King County had hiked fares five times since 2008, and officials worried about the system’s affordability.
“The concern is that you’re making people more dependent on the transit system, but on the other hand, making it much less affordable for those who are making the least,” he said. “We realized that in order to keep the buses on the road by bringing in revenue — but also to ensure that everyone had the mobility they need to be able to participate in the economy — we needed some kind of income-based system.”
King County Metro Transit uses networks that were already in place to verify incomes for the Affordable Care Act and groups that already reach out to low-income residents: the public health department, Catholic Community Services, the YWCA, a housing alliance group, and several other organizations. Riders bring documents to verify their income — such as pay stubs or cards for Medicaid or food stamps — to those agencies, which then register the riders and give out discount cards.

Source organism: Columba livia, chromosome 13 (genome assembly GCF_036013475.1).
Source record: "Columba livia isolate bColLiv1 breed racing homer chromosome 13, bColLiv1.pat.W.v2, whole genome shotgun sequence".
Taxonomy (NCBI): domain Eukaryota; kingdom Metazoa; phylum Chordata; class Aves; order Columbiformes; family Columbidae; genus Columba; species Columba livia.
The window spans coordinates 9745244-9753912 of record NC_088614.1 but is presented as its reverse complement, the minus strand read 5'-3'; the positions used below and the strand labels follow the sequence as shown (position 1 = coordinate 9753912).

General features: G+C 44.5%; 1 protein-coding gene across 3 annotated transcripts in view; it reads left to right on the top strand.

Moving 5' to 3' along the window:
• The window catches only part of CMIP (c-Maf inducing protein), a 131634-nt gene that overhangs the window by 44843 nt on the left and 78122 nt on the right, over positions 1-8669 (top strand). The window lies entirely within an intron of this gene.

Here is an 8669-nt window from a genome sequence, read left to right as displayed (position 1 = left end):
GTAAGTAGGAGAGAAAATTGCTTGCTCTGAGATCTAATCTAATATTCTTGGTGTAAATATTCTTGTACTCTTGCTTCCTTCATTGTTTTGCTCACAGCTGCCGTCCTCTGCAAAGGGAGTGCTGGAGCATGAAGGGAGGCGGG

The program has remained popular and the numbers grow every month, a King County spokesman said. Through last year, 22,674 signed up for the program, according to preliminary numbers. But it also costs the agency money: The county initially estimated it could cost $7 million to $9 million for the first two years.
The MBTA could adopt a similar model, which would call on other agencies to help verify the income levels of riders. At least one organization has already stepped up to say it could help in such an endeavor.
John J. Drew, the chief executive of the antipoverty organization Action for Boston Community Development, said his employees reached out to the MBTA after first hearing about a possible discount for low-income riders.